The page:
delegations to the founding conference of the United Nations.
From 1945 to 1947, The California Labor School was accredited by the California State Department of Education for veterans'
education under the G.I. Bill of Rights and by 1947 there were 220 full-time students.
In 1947, the School bought its own building at 240 Golden Gate Avenue. Holland Roberts, in a draft manuscript of his memoirs,
described 1948 as "the School at its peak." That same year, however, the U.S. Attorney-General placed the California Labor
School on the Subversive List and thus began a ten-year attack led by the Subversive Activities Control Board in the Department
of Justice and other government agencies. After the School was on the Subversive List, a student could not be employed by
the federal government or any institution which had a "loyalty oath." If a student worked for the government, s/he could be
Support and attendance at the California Labor School declined. Union support was reduced to a few CIO locals which in 1949
were expelled from their Federation for being "Communist-dominated." The School was no longer a vital center for labor education
and by 1951, the catalogs did not list one labor studies class. The School survived as a center of resistance to the political
repression of the cold war-McCarthy years. Until it was padlocked by the IRS for alleged non-payment of taxes, the remaining
students continued to support a reduced number of classes on the cold war, McCarthyism, U.S. history, USSR and socialism,
writing, literature and the arts.
Scope and Contents
Consisting of materials generated by the California Labor School, spanning the entire life of the School from its founding
as the Tom Mooney Labor School in 1942 until its closing by the Internal Revenue Service in 1957, this collection offers researchers
a multi-faceted view of the California Labor School and its place in the left-wing community of the San Francisco Bay Area.
Materials include: catalogs, announcements, brochures, publications, class syllabi, correspondence, financial information
Series I holds term catalogs starting with the Opening Announcement of the Tom Mooney Labor School in 1942. The early growth
of the School as well as its decline in the 1950s is documented by these catalogs which list the number of classes offered.
The changing political atmosphere can be seen by the class subjects. Series II contains syllabi, reading lists and special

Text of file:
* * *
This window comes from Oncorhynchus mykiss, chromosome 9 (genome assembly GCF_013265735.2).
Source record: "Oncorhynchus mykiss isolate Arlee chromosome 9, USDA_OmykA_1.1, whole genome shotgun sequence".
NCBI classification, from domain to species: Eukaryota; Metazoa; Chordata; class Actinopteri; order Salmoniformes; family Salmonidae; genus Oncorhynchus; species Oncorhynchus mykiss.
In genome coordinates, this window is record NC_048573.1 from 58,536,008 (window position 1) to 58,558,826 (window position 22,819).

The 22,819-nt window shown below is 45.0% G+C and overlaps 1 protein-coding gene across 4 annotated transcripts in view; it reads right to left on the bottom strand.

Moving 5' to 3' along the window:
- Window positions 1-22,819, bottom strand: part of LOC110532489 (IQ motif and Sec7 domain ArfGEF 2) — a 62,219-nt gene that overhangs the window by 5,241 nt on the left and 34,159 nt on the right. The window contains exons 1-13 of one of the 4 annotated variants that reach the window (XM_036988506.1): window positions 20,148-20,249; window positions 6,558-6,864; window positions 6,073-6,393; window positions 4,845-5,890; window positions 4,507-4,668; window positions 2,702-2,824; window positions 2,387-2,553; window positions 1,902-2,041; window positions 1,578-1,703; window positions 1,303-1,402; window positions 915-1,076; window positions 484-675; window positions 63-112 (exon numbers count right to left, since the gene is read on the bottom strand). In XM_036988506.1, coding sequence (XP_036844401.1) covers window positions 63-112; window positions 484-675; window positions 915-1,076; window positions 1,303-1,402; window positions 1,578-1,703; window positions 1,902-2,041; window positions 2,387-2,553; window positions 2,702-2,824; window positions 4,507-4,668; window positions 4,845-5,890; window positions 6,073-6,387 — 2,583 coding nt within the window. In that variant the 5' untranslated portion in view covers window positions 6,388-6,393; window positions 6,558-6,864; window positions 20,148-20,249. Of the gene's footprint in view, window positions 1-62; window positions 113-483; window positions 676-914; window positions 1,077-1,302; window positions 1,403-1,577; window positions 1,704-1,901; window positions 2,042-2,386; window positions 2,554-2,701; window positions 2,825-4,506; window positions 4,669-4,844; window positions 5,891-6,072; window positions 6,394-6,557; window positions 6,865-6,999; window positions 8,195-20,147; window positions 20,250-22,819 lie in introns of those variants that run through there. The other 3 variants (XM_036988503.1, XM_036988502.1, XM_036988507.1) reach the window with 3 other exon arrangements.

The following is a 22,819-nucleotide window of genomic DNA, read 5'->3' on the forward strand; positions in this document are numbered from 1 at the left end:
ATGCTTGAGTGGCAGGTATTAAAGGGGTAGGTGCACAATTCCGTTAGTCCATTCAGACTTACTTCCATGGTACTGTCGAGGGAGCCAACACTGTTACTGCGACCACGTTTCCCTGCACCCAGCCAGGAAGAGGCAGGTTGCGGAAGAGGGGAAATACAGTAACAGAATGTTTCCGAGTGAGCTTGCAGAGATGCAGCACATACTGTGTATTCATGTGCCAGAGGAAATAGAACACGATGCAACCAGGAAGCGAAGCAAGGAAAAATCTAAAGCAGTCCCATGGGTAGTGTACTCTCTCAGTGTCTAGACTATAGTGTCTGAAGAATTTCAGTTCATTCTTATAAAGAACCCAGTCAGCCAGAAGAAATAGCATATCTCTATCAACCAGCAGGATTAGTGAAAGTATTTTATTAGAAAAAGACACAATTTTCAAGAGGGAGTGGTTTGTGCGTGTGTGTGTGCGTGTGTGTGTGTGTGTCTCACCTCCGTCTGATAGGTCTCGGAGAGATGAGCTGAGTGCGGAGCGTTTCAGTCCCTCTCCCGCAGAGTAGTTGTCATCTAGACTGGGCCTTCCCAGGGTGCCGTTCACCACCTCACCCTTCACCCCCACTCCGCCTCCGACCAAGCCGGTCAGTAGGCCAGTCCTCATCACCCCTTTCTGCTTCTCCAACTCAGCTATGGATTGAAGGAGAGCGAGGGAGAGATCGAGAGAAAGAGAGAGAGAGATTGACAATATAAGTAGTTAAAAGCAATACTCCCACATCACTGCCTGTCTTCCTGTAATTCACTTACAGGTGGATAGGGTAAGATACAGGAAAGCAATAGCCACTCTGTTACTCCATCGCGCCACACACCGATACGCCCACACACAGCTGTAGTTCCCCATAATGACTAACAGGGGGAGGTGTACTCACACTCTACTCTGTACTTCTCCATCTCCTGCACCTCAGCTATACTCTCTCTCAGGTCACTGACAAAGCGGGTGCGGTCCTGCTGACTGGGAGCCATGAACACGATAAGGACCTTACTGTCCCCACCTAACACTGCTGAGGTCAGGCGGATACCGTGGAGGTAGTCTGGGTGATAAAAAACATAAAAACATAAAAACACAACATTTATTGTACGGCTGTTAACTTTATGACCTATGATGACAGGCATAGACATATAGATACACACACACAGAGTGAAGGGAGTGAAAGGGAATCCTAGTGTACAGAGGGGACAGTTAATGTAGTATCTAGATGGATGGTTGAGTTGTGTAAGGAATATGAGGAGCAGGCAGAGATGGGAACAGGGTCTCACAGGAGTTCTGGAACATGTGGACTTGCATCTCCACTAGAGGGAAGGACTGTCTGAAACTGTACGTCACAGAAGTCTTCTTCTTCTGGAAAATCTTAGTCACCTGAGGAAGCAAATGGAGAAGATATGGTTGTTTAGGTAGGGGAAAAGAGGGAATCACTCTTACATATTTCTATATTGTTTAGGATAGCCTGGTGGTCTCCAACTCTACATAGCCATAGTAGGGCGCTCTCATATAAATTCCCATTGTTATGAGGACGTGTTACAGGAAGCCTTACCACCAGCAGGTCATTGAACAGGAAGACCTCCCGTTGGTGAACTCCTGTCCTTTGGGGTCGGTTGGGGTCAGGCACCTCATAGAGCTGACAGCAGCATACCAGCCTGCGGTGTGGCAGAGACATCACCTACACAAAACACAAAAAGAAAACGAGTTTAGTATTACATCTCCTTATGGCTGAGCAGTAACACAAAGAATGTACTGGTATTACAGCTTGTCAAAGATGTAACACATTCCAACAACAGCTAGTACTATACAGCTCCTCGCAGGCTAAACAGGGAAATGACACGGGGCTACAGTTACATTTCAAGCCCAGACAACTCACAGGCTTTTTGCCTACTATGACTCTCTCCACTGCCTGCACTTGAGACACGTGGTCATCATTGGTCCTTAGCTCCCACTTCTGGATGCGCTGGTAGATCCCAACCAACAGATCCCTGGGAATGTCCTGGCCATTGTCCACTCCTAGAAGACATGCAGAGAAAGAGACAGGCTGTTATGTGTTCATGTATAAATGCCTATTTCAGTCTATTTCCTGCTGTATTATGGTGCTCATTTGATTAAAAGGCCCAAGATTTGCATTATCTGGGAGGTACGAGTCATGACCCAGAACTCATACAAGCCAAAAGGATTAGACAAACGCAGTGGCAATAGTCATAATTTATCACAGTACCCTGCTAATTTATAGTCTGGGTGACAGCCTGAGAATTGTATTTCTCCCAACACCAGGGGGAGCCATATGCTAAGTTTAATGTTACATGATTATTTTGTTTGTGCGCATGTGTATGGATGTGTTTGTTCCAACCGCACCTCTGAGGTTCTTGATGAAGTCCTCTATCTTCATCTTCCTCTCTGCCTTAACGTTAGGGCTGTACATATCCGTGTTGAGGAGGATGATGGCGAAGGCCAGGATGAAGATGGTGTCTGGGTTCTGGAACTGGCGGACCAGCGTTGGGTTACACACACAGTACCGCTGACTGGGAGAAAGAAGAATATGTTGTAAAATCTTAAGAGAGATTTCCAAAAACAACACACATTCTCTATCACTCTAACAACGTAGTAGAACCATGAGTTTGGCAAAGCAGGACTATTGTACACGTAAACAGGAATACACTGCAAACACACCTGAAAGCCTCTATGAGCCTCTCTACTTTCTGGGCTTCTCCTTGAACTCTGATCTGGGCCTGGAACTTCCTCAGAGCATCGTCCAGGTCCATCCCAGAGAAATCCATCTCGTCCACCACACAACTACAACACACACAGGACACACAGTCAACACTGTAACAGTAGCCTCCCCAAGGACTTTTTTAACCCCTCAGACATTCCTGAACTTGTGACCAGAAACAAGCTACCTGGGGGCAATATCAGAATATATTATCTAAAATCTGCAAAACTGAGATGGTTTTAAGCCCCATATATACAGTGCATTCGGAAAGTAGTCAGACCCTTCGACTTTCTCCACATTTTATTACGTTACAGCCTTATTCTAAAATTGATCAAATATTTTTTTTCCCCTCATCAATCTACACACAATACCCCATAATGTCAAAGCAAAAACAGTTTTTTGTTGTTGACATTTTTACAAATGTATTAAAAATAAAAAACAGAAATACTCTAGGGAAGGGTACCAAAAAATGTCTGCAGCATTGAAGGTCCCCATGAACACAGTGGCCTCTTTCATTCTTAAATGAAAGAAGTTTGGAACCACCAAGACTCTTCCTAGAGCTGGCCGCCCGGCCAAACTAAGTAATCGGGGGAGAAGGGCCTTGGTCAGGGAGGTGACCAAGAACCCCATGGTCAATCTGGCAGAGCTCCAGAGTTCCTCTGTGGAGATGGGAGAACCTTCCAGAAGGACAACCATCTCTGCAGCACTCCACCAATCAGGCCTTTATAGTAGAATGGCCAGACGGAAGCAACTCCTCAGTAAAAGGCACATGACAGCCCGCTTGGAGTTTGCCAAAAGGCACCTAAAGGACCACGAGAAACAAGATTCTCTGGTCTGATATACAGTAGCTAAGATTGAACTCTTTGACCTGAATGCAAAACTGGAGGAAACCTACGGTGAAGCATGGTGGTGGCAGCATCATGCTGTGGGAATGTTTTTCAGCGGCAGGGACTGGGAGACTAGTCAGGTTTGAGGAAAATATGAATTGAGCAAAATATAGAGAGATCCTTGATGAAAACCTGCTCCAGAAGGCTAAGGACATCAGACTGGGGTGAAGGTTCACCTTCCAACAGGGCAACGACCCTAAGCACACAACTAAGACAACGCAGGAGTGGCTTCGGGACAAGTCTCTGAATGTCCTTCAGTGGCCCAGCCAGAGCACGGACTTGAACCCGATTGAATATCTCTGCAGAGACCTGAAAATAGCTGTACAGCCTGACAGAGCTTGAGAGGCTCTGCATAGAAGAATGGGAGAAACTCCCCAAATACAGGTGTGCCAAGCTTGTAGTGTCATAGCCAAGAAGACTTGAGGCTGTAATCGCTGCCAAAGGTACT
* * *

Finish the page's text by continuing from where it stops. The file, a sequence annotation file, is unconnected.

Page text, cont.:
flyers promoting the classes. Arrangement of folders is by general subject headings, alphabetically. Material for several
different classes might be in one folder.
Series III is titled "Administration," but it represents all non-classroom activity. "Fundraising" records direct appeals
for donations, but the files also includes announcements of many social and cultural events held to raise money. Significant
was the annual Christmas Market booklet which in early years listed many of the supporters of the School--both businesses
and individuals. "Publications" by the School range in content from
Why Work for Nothing?, a popularization of the Marxist theory of surplus value, to
Melanie, a booklet of whimsical autobiographical drawings by Melanie K. Kahn. A folder on the Library holds material on its active
outreach work. Its bulletins and booklists offer insight into the intellectual character and scope of the left-wing community
during the World War II and post-war periods.
Series IV documents attacks on the California Labor School by the Subversive Activities Control Board. The bulk of the material
covers the years 1955 to 1957, a period when the School was ordered to register as a subversive organization. Correspondence
and other documents report the Board's hearings on the School in San Francisco and other events up to the closing of the School.
This collection provides a rich study of the impact of anti-Communist repression on the left-wing School, contrasting its
early success during World War II and the post-war era to its battle for survival in the 1950s.
Throughout the container list, cross-references to the Holland Roberts Collection [indicated below as HR] are made.
Subjects and Indexing Terms
California Labor School--Archives.
Alternative schools--California--20th century.
Labor movement--Study and teaching.
Labor unions and education--United States.
Progressive education--California--20th century.